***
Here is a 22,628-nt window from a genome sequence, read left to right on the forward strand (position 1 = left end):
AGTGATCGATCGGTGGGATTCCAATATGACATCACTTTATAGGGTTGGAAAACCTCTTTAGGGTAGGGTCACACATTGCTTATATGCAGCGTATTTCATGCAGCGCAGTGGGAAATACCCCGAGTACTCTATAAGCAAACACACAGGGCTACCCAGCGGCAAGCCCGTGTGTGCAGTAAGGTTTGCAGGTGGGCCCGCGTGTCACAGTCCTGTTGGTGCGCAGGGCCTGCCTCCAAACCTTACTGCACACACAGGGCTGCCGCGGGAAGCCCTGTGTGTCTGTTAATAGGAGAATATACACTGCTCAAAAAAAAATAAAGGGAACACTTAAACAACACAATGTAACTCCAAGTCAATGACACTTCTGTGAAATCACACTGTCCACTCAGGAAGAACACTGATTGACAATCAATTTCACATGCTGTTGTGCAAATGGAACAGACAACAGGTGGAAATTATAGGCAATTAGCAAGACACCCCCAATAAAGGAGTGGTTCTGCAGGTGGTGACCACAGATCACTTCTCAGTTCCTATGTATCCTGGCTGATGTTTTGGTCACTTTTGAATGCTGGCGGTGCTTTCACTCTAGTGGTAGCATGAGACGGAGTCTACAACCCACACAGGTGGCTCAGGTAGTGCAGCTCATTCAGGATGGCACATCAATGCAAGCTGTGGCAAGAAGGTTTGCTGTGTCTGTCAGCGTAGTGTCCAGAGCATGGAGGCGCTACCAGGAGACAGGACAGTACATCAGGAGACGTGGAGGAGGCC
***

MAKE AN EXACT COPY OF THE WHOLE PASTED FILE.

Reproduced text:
Here is a 22,628-nt window from a genome sequence, read left to right on the forward strand (position 1 = left end):
AGTGATCGATCGGTGGGATTCCAATATGACATCACTTTATAGGGTTGGAAAACCTCTTTAGGGTAGGGTCACACATTGCTTATATGCAGCGTATTTCATGCAGCGCAGTGGGAAATACCCCGAGTACTCTATAAGCAAACACACAGGGCTACCCAGCGGCAAGCCCGTGTGTGCAGTAAGGTTTGCAGGTGGGCCCGCGTGTCACAGTCCTGTTGGTGCGCAGGGCCTGCCTCCAAACCTTACTGCACACACAGGGCTGCCGCGGGAAGCCCTGTGTGTCTGTTAATAGGAGAATATACACTGCTCAAAAAAAAATAAAGGGAACACTTAAACAACACAATGTAACTCCAAGTCAATGACACTTCTGTGAAATCACACTGTCCACTCAGGAAGAACACTGATTGACAATCAATTTCACATGCTGTTGTGCAAATGGAACAGACAACAGGTGGAAATTATAGGCAATTAGCAAGACACCCCCAATAAAGGAGTGGTTCTGCAGGTGGTGACCACAGATCACTTCTCAGTTCCTATGTATCCTGGCTGATGTTTTGGTCACTTTTGAATGCTGGCGGTGCTTTCACTCTAGTGGTAGCATGAGACGGAGTCTACAACCCACACAGGTGGCTCAGGTAGTGCAGCTCATTCAGGATGGCACATCAATGCAAGCTGTGGCAAGAAGGTTTGCTGTGTCTGTCAGCGTAGTGTCCAGAGCATGGAGGCGCTACCAGGAGACAGGACAGTACATCAGGAGACGTGGAGGAGGCC